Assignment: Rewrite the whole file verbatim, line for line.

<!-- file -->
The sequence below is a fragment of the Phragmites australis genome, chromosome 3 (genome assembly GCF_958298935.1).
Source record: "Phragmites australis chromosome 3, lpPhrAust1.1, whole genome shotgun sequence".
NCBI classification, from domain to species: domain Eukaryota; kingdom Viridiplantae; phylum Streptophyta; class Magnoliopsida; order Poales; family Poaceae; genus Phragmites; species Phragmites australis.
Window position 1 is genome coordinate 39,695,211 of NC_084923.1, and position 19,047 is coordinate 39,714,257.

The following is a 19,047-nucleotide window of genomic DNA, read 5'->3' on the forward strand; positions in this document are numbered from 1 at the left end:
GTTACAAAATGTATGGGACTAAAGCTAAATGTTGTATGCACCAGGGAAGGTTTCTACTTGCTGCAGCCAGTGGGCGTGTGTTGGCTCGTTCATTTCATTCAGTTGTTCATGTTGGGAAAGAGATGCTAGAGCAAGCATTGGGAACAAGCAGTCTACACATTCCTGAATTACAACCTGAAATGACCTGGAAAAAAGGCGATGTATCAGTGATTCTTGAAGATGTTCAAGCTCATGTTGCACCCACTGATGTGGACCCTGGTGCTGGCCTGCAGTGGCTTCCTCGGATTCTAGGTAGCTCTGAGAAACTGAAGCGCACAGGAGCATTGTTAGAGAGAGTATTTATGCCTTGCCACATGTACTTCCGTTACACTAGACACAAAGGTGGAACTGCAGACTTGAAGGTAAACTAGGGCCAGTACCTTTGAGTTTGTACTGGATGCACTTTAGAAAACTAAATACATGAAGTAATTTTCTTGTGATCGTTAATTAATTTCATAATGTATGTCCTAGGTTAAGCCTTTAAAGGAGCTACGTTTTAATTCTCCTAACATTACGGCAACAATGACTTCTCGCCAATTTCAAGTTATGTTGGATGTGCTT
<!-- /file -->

The sequence below is a fragment of the Phragmites australis genome, chromosome 3 (genome assembly GCF_958298935.1).
Source record: "Phragmites australis chromosome 3, lpPhrAust1.1, whole genome shotgun sequence".
NCBI classification, from domain to species: domain Eukaryota; kingdom Viridiplantae; phylum Streptophyta; class Magnoliopsida; order Poales; family Poaceae; genus Phragmites; species Phragmites australis.
Window position 1 is genome coordinate 39,695,211 of NC_084923.1, and position 19,047 is coordinate 39,714,257.

The following is a 19,047-nucleotide window of genomic DNA, read 5'->3' on the forward strand; positions in this document are numbered from 1 at the left end:
GTTACAAAATGTATGGGACTAAAGCTAAATGTTGTATGCACCAGGGAAGGTTTCTACTTGCTGCAGCCAGTGGGCGTGTGTTGGCTCGTTCATTTCATTCAGTTGTTCATGTTGGGAAAGAGATGCTAGAGCAAGCATTGGGAACAAGCAGTCTACACATTCCTGAATTACAACCTGAAATGACCTGGAAAAAAGGCGATGTATCAGTGATTCTTGAAGATGTTCAAGCTCATGTTGCACCCACTGATGTGGACCCTGGTGCTGGCCTGCAGTGGCTTCCTCGGATTCTAGGTAGCTCTGAGAAACTGAAGCGCACAGGAGCATTGTTAGAGAGAGTATTTATGCCTTGCCACATGTACTTCCGTTACACTAGACACAAAGGTGGAACTGCAGACTTGAAGGTAAACTAGGGCCAGTACCTTTGAGTTTGTACTGGATGCACTTTAGAAAACTAAATACATGAAGTAATTTTCTTGTGATCGTTAATTAATTTCATAATGTATGTCCTAGGTTAAGCCTTTAAAGGAGCTACGTTTTAATTCTCCTAACATTACGGCAACAATGACTTCTCGCCAATTTCAAGTTATGTTGGATGTGCTT